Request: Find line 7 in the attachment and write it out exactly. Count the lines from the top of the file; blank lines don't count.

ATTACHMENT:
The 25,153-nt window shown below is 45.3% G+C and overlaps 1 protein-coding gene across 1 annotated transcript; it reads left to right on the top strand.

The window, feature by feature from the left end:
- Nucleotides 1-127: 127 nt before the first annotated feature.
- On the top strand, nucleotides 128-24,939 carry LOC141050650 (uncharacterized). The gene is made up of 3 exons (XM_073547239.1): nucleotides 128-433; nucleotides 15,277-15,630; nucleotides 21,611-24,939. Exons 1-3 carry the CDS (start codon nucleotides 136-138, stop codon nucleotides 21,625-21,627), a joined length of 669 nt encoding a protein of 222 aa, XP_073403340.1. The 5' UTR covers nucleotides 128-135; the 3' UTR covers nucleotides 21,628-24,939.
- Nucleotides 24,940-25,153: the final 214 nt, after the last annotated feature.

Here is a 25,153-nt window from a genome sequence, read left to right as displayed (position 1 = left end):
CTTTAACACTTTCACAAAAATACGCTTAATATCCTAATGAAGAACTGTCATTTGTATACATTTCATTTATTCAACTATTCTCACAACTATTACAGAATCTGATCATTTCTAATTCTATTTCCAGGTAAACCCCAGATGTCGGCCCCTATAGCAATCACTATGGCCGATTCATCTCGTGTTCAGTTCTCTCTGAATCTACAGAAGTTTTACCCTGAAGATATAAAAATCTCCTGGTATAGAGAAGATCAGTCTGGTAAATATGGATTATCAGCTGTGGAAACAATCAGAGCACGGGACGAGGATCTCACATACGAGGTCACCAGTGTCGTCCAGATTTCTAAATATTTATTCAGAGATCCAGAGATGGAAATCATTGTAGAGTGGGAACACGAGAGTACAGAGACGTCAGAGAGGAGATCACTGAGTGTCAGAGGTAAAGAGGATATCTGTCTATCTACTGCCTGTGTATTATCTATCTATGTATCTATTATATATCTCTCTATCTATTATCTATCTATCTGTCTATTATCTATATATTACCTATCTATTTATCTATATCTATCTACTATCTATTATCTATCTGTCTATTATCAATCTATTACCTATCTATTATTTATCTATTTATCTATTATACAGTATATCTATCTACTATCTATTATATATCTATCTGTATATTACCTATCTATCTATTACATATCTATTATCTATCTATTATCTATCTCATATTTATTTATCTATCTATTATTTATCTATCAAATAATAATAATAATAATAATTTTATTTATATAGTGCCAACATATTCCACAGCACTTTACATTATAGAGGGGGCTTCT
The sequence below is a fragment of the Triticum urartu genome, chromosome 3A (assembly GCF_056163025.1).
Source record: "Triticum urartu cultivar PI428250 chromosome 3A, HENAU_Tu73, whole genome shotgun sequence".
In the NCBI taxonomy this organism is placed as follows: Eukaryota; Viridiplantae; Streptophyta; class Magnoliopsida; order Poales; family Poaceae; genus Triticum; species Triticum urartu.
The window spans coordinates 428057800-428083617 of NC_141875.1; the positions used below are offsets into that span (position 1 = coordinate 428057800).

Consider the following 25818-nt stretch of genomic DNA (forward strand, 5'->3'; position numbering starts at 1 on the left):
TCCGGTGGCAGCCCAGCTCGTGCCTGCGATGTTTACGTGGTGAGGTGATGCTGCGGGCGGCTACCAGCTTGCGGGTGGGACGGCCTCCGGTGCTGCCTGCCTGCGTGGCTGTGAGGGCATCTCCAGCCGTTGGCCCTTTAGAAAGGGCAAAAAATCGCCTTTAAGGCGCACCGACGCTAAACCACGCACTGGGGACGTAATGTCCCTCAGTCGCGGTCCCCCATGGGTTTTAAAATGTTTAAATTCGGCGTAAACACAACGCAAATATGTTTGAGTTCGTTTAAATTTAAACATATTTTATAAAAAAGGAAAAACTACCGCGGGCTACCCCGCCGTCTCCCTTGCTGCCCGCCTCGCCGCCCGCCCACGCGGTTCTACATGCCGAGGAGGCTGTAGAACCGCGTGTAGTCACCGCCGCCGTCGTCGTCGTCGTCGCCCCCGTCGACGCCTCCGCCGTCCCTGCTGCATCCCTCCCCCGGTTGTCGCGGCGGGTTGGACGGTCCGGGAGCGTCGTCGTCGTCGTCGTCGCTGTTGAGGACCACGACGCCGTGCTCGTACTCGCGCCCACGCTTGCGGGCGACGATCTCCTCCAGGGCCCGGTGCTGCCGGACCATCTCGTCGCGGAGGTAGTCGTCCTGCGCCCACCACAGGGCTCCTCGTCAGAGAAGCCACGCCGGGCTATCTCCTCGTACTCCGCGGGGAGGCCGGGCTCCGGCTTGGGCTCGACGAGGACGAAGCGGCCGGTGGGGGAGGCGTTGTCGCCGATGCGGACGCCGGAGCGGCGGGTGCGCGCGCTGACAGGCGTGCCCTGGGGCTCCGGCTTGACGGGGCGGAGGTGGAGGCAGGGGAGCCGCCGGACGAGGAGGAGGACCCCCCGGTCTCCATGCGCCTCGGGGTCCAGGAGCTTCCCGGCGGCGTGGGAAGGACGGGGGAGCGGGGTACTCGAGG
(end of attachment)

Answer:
CTTTAACACTTTCACAAAAATACGCTTAATATCCTAATGAAGAACTGTCATTTGTATACATTTCATTTATTCAACTATTCTCACAACTATTACAGAATCTGATCATTTCTAATTCTATTTCCAGGTAAACCCCAGATGTCGGCCCCTATAGCAATCACTATGGCCGATTCATCTCGTGTTCAGTTCTCTCTGAATCTACAGAAGTTTTACCCTGAAGATATAAAAATCTCCTGGTATAGAGAAGATCAGTCTGGTAAATATGGATTATCAGCTGTGGAAACAATCAGAGCACGGGACGAGGATCTCACATACGAGGTCACCAGTGTCGTCCAGATTTCTAAATATTTATTCAGAGATCCAGAGATGGAAATCATTGTAGAGTGGGAACACGAGAGTACAGAGACGTCAGAGAGGAGATCACTGAGTGTCAGAGGTAAAGAGGATATCTGTCTATCTACTGCCTGTGTATTATCTATCTATGTATCTATTATATATCTCTCTATCTATTATCTATCTATCTGTCTATTATCTATATATTACCTATCTATTTATCTATATCTATCTACTATCTATTATCTATCTGTCTATTATCAATCTATTACCTATCTATTATTTATCTATTTATCTATTATACAGTATATCTATCTACTATCTATTATATATCTATCTGTATATTACCTATCTATCTATTACATATCTATTATCTATCTATTATCTATCTCATATTTATTTATCTATCTATTATTTATCTATCAAATAATAATAATAATAATAATTTTATTTATATAGTGCCAACATATTCCACAGCACTTTACATTATAGAGGGGGCTTCT